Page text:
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Global benefits predictions for 2015 from Jelf International

According to Doug Rice, managing director of international services, in 2015, managing their international duty of care will become an increasing focus for UK-based overseas organisations in both managing their short- and longer-term challenges. As a result, strong independent advice and innovative technological solutions will become more important than ever in managing their global benefits.

He said: ‘The tragic fight against Ebola in West Africa not only highlights the need for suitable international healthcare cover for those operating there at the moment but it is a very real wake-up call for any UK employer operating in a less developed area. Ensuring staff have adequate protection as well as access to other benefits is something that can only be implemented on a global scale if the correct technology is in place. 2015 is going to be a mixed bag for the international benefits community — on the one hand responding to the day-to-day challenges experienced in countries such as Sierra Leone and on the other managing the strategic delivery of their international benefits, where strong independent advice and the adoption of digital communications and technology will have an increasingly fundamental part to play.’

Jelf International predictions in 2015:

1. The battle against Ebola
The relentless fight against Ebola has had a dramatic impact on the fragile economies of Western Africa and this is destined to continue long beyond the hopeful day when an effective cure is found. The over-reliance on mineral wealth and extraction in the area has been affected by the disease, with many foreign operators pausing their exploration and viability studies, and many finding it difficult to recruit expatriate specialists who are willing to travel to Ebola-hit nations.

The re-development of these economies is a global responsibility and we are expecting civil engineers, logistics and support services as well as healthcare workers and academics to be brought in on assignments, tasked with rebuilding the nations and their economies. Pre-assignment screening, education and appropriate medical services (including emergency evacuation and medical and life insurance) will be key factors in any organisation’s duty-of-care package to its travelling employees or those stationed abroad.

2. Global benefits communication
Employee engagement is a key issue in driving benefits strategies, and we expect to see employers exerting greater governance on their existing benefits strategies as well as having a more stakeholder-focused process around compensation and benefits, globally.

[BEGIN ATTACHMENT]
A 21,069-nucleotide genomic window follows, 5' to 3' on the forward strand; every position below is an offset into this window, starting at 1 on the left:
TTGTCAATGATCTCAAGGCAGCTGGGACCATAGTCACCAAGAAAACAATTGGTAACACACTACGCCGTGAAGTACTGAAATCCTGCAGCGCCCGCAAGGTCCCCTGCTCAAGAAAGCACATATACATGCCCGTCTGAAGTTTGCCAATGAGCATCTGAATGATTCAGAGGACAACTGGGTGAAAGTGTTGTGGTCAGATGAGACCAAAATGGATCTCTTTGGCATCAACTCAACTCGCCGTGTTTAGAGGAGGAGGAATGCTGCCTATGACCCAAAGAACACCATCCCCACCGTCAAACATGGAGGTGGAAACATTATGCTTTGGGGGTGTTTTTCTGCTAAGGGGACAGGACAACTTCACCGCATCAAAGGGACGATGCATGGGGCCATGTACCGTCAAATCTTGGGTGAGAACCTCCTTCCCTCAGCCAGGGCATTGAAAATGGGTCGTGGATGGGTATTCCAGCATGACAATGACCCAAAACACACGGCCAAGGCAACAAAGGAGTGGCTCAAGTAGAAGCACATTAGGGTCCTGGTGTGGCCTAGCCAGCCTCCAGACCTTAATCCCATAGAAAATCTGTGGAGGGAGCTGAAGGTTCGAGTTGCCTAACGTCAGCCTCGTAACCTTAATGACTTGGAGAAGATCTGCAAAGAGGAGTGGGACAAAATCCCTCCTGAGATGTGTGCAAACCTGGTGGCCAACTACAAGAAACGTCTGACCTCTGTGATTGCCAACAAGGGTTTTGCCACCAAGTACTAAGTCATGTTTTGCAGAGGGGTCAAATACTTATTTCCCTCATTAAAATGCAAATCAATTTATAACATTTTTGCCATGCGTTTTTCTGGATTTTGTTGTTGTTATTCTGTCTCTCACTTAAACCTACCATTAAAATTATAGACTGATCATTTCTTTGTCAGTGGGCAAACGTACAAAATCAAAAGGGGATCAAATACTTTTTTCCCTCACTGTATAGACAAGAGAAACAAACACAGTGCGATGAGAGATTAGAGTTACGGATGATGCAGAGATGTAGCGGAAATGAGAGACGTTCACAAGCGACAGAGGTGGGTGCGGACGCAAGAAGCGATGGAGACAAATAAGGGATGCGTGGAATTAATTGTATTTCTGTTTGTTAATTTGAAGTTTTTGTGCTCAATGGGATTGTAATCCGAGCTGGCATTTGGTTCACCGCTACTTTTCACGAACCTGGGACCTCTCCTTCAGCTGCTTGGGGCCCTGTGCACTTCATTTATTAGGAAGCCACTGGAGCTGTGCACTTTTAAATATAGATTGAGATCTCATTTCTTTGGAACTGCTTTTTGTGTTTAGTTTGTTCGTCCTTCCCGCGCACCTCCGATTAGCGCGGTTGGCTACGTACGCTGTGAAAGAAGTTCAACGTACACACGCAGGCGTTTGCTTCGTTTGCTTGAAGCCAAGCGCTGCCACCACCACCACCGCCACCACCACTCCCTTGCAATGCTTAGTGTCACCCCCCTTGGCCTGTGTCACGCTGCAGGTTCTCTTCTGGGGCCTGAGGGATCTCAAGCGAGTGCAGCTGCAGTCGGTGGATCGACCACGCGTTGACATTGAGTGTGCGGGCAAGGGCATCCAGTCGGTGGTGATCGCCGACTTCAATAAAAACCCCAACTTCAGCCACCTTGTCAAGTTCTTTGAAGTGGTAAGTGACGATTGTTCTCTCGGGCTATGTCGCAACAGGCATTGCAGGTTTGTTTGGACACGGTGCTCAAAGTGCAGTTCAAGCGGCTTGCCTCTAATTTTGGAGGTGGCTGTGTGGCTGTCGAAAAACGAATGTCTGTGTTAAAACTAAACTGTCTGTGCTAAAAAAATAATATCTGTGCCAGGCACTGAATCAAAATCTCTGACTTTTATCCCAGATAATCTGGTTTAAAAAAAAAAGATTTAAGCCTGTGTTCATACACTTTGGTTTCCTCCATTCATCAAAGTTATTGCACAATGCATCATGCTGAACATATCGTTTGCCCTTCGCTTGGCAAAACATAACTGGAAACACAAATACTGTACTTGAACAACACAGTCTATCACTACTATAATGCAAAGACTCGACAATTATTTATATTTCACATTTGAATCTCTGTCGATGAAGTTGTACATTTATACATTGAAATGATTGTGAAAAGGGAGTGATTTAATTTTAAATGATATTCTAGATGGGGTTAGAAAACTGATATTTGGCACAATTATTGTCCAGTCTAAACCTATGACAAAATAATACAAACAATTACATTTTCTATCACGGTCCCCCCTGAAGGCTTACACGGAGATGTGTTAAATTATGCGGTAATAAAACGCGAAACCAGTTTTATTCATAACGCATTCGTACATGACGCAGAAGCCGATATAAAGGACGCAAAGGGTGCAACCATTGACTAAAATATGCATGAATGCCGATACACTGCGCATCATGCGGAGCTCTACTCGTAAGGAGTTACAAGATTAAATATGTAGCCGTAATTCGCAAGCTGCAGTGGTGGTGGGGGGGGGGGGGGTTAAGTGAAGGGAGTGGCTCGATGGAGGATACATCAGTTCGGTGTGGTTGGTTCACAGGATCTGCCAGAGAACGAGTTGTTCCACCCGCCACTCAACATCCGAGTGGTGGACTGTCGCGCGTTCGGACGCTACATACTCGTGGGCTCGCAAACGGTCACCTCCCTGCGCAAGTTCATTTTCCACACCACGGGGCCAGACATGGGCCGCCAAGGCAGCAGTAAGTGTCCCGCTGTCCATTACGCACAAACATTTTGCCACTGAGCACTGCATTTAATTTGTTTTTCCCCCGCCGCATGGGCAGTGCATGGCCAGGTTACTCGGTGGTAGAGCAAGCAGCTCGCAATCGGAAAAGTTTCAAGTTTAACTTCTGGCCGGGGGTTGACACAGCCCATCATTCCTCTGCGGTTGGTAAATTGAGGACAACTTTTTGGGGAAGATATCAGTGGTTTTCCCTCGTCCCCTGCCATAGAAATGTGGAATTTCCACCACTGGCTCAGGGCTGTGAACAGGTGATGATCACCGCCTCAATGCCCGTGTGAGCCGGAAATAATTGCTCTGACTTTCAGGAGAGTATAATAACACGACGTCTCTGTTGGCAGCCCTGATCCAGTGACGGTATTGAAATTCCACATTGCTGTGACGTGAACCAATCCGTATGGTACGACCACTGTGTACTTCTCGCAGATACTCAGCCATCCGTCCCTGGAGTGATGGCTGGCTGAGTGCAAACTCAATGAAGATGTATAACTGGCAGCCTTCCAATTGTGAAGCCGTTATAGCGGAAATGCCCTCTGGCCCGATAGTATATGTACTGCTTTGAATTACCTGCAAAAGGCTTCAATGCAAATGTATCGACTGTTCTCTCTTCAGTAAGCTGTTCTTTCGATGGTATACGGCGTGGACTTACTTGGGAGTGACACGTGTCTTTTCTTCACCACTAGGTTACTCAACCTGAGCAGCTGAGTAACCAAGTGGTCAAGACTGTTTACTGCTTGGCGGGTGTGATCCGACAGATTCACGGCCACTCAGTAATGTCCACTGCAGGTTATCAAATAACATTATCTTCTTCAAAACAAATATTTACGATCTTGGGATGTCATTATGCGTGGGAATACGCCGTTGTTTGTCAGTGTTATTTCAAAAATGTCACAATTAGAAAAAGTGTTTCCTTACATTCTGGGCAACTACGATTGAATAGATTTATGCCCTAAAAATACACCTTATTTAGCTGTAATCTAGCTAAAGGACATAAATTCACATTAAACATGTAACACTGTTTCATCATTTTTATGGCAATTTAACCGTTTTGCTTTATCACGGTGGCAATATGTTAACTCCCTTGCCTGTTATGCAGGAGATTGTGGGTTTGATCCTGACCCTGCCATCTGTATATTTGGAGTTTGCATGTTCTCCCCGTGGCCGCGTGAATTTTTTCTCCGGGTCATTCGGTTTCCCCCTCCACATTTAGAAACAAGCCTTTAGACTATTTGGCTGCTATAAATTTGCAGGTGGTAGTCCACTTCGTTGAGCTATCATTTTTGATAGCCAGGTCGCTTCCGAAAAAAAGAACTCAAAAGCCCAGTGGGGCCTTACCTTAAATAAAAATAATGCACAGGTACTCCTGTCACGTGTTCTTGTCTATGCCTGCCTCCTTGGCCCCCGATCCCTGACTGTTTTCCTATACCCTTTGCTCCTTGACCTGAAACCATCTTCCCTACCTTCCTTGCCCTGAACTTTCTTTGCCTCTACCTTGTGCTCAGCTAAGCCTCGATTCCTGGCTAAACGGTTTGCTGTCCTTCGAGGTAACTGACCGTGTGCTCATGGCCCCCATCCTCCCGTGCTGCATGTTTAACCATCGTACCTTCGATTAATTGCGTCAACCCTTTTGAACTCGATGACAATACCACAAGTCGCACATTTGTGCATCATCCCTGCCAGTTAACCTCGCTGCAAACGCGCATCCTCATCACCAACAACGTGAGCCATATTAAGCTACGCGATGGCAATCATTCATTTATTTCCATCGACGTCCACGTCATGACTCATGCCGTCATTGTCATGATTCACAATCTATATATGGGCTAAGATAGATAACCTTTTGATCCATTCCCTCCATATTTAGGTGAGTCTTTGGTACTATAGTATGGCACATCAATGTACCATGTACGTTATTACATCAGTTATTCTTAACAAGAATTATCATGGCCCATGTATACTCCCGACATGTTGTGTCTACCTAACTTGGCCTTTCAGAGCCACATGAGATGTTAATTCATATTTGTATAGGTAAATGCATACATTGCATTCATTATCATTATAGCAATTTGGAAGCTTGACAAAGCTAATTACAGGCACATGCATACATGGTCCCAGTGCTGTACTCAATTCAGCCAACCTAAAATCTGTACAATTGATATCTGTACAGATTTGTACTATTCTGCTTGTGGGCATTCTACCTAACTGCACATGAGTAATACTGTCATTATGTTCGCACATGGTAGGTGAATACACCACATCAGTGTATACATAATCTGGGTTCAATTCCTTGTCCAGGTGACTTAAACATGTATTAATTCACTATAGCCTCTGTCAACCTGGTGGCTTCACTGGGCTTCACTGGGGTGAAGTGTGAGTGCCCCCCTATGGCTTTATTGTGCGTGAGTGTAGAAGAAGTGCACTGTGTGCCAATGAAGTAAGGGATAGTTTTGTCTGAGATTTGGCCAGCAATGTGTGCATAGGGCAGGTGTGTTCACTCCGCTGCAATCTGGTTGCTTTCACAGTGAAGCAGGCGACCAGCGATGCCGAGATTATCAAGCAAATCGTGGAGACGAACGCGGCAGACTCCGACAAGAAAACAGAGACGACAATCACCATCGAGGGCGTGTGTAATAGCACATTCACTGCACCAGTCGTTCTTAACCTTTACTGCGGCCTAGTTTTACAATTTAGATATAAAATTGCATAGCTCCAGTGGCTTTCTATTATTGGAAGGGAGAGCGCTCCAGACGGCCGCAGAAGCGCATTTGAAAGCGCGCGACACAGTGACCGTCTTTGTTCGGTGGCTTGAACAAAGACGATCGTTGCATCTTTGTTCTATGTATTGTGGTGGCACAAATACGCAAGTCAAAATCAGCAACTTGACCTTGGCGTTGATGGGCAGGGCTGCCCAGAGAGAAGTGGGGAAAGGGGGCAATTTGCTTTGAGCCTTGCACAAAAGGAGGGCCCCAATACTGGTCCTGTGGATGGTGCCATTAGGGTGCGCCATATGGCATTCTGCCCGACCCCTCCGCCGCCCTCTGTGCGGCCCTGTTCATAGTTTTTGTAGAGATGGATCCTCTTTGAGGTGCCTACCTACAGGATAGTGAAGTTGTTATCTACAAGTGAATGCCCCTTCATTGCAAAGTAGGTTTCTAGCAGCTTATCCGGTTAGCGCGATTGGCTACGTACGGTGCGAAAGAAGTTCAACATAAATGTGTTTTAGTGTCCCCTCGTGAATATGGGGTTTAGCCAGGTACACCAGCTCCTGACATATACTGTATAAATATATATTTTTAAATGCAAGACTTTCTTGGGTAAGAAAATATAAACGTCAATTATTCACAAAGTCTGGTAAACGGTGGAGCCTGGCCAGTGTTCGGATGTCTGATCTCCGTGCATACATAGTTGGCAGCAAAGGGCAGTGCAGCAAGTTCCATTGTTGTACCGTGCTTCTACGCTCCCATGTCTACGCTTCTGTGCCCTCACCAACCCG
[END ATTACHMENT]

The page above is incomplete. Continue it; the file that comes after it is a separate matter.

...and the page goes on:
Global employers are looking at benefits harmonisation and at benefits management platforms that are as globally scalable for 100 employees as they are for 100,000.

While full ‘flexible benefits’ are some way off global proliferation, we expect to see more employers implementing international Total Reward Statements and also pushing for better management information to move the international benefits debate on to outcomes rather than spend.

3. Legislative change in Dubai
Last year saw the first implementation of the Dubai Health Authority Legislation affect the largest employers (those with 1,000 employees) but from now through to June 2016, the full impact of the Law (No. 11 of 2013) will affect even the smallest employers with fewer than 100 employees in Dubai. The law creates an employer responsibility and brings ‘essential benefits’ as mandatory items within a PMI policy, along with mandating the abolishment of any self-insured policies. With fines for non-compliance expected shortly, we predict a sharp rise in the number of organisations operating here taking their responsibilities more seriously — the obligation lays firmly with the employer and not the insurer.

4. Expatriate talent flocking to OPEC countries
As the price per barrel of crude oil continues to drop, the OPEC (Organisation for Petroleum Exporting Countries) countries such as Saudi Arabia, Nigeria, Iraq, Kuwait, Libya and Venezuela are likely to seek alternative revenue-generative industries to plug the gap.

Perhaps, following in the footsteps of the UAE and Qatar, creating free zones and areas of economic activity (Dubai Healthcare City, Dubai Media City and International Academic City, etc) will be a way to diversify economies from over-reliance on natural resources. These types of high-tech industries require qualified experts and so we expect an influx of expatriate talent to flock to these areas from the likes of London, Tokyo, Silicone Valley and Munich. Such a pull is likely to kick-start the global battle for talent once again, so forward-thinking employers within these target sectors are likely to be reviewing their compensation and benefits strategy, and indeed their own international expansion opportunities.

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